July 14th, 2021

What is a Signature? (Does your unsigned email count?)

We lawyers love, love, love our formality, oft times filling pages with pretentious legalese. I’m sure that wax seals and red ribbons were invented by lawyers, to make doubly, triply sure that everything was authentic. And redundant.

And when seals and ribbons went by the wayside, wet ink signatures became the standard-bearer of authenticity.

Last week the Appellate Division (First Department) confronted the formality of signatures regarding a settlement. The court sought to answer a question: If lawyers agree to a settlement via our now ubiquitous email, but use a standard signature block instead of retyping their names, is a settlement valid?

In other words, what kind of seals and red ribbons do we now need?

While at first blush this looks like a small esoteric question of law regarding the informality of email and the courts’ respect for stipulations, it has the potential to carry over to a thousand different aspects of law as now practiced.

The fact pattern of The Matter of Philidelphia Insurance v. Kendall is not too complicated (if you practice personal injury law here in New York), but for the others a short background: The liability insurance you buy for your car is not for your injuries, but for the injuries of others in a collision. Thus, if the other person has only a $25,000 policy, you might be shit out of luck — a technical legal term — if you lost your leg. That’s why you buy Supplementary Uninsured/Underinsured Motorist (SUM) insurance. That part is for you. If the other driver has only $25K in insurance, and you have $1M, you can turn to your own insurer for the $975K difference.

And that’s what happened here. Kendall was clobbered in a collision. The motorcycle that hit her had only the 25K minimum but she had $1M in SUM. She collected the $25K from the other driver and proceeded to arbitration against her own insurer.

According to the decision, this funky fact-pattern popped up regarding the arbitrator’s decision and settlement with the arbitrator awarding the maximum 975K. But Kendall’s lawyer settled for only 400K because he hadn’t see the decision yet:

The arbitrator rendered her decision on September 16, 2019, awarding Kendall $975,000. The same day, the decision was emailed to Kendall’s counsel and faxed to Philadelphia’s counsel. However, neither counsel received the decision and they continued to negotiate. On September 19, 2019, the parties reached an agreement to settle the dispute for $400,000.

How did they shake hands on this deal? Via email:

On that day [Kendall’s] counsel emailed [Philadelphia’s] counsel: “Confirmed -we are settled for 400K.” Below this appeared “Sincerely,” followed by counsel’s name and contact information. Shortly thereafter, [Philadelphia’s] counsel emailed in reply, attaching a general release, styled a “Release and Trust Agreement,” and saying, “Get it signed quickly before any decision comes in, wouldn’t want your client reneging.” [Kendall’s] counsel answered, “Thank you. Will try to get her in asap.” This email concluded with the same valediction, name, and contact information as had [Kendall’s] counsel’s earlier email.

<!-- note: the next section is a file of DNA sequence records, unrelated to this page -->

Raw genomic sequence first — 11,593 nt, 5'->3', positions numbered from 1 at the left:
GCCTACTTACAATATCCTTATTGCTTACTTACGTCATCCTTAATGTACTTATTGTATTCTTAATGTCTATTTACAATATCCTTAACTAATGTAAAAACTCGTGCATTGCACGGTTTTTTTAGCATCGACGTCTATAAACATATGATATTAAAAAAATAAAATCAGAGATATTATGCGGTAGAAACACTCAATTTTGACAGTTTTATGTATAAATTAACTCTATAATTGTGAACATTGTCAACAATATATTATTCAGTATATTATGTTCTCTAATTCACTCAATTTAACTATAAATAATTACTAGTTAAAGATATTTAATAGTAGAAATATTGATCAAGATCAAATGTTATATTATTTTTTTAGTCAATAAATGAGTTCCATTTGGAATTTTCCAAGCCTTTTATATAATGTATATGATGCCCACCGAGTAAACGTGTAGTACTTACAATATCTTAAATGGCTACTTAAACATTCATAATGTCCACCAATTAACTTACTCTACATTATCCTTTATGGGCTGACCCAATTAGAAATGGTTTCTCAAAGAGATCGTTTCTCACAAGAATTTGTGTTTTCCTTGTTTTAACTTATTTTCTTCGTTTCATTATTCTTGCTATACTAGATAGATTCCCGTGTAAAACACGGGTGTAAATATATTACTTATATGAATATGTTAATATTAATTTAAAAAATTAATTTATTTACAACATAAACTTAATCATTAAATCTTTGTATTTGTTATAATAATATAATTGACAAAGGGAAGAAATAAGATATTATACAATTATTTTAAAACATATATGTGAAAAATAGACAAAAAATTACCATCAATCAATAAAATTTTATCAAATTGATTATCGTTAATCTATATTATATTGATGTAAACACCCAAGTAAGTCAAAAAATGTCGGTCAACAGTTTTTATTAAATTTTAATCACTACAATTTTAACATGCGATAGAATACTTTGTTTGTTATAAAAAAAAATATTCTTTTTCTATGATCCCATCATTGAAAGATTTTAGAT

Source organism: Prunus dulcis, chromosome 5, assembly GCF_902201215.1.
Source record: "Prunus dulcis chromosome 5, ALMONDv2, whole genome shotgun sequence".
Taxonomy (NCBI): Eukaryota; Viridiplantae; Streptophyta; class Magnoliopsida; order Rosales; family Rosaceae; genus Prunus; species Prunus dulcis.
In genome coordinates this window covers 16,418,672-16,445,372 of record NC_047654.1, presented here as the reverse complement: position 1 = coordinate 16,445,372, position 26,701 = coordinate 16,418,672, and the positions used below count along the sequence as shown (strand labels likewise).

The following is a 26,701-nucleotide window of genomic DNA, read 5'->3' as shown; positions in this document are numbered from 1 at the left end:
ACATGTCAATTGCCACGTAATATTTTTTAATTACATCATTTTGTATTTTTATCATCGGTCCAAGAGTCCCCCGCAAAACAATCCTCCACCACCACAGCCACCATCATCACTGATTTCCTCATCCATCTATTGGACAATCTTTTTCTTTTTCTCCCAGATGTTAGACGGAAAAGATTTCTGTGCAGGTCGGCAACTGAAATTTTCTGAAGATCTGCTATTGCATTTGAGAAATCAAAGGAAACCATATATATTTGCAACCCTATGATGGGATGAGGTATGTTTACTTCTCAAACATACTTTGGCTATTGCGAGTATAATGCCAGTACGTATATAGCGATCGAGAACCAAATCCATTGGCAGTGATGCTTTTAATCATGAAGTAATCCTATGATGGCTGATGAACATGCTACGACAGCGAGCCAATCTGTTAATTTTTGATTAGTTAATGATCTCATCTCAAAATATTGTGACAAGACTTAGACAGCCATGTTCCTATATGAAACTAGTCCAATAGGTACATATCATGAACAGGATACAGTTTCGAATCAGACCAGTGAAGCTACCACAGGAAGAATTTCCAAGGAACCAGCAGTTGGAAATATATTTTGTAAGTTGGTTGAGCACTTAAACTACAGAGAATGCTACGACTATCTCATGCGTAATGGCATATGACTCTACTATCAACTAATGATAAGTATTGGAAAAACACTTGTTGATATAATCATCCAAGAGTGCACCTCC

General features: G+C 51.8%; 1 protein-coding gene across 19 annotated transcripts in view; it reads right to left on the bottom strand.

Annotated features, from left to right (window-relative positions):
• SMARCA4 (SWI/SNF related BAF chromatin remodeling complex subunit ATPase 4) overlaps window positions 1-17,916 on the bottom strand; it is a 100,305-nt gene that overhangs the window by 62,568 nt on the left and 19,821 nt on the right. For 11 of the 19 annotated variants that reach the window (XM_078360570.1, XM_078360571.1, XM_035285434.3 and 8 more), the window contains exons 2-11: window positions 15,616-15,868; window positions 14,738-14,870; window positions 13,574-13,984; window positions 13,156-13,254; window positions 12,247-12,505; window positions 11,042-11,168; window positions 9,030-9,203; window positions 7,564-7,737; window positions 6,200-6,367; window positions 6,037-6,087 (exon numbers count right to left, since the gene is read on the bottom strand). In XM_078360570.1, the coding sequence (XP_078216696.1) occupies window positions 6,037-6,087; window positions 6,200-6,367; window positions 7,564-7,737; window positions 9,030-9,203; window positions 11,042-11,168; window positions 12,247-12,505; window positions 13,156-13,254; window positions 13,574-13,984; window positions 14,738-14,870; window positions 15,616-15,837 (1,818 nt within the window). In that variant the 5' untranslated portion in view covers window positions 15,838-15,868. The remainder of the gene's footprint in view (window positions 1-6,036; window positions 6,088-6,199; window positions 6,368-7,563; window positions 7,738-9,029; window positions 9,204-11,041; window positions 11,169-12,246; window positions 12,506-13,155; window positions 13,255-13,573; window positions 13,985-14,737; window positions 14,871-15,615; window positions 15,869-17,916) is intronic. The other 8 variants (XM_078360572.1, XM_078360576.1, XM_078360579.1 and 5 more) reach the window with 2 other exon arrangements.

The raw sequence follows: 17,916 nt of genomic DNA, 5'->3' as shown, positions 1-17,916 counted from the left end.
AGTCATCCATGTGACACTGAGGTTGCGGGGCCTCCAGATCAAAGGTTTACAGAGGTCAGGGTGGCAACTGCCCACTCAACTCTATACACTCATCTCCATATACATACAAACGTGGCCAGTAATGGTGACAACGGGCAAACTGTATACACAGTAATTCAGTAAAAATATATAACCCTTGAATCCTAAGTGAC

The lawyer for the injured Kendall then learned of the $975K decision and wanted to go back on the $400K agreement, arguing that it was’t “subscribed” as per CPLR 2104 by retyping his name in the email in addition to his prepopulated contact information block. 

So, is the email agreement “in writing” as required by statute? If it sounds like a boring one-off kinda issue, you are not thinking of all those emails you send on a daily basis and how those might be viewed by a court.

Now previously, our Court of Appeals had held that a preprogrammed name on a fax transmission did not fulfill the subscription requirement. So email should be the same, right? (Parma Tile Mosaic & Marble Co. v Estate of Short)

The times, they are a changin’. A mid-level appeals court has now held that the old fax decision from New York’s top court is not controlling as the practice of law has changed:

The Parma court wrote in a different era, when paper records were still an important modality, maybe the most important modality, of recording information in law and business. Since that time, the electronic storage of records has become the norm, email has become ubiquitous, and statutes allowing for electronic signatures have become widespread. For these reasons, and those that follow, we find that Parma is not controlling.

While this very same court held in 2013 that “an email in which a party’s or its attorney’s name is prepopulated in the email is not sufficiently subscribed for purposes of CPLR 2104” it has now reversed itself and said “wet ink” signatures are not needed, nor is any retyped signature:

We now hold that this distinction between prepopulated and retyped signatures in emails reflects a needless formality that does not reflect how law is commonly practiced today. It is not the signoff that indicates whether the parties intended to reach a settlement via email, but rather the fact that the email was sent.

In fact, even the signature block doesn’t appear to be needed — it must only be sent from the lawyer’s account, forming a rebuttable presumption that the lawyer sent it: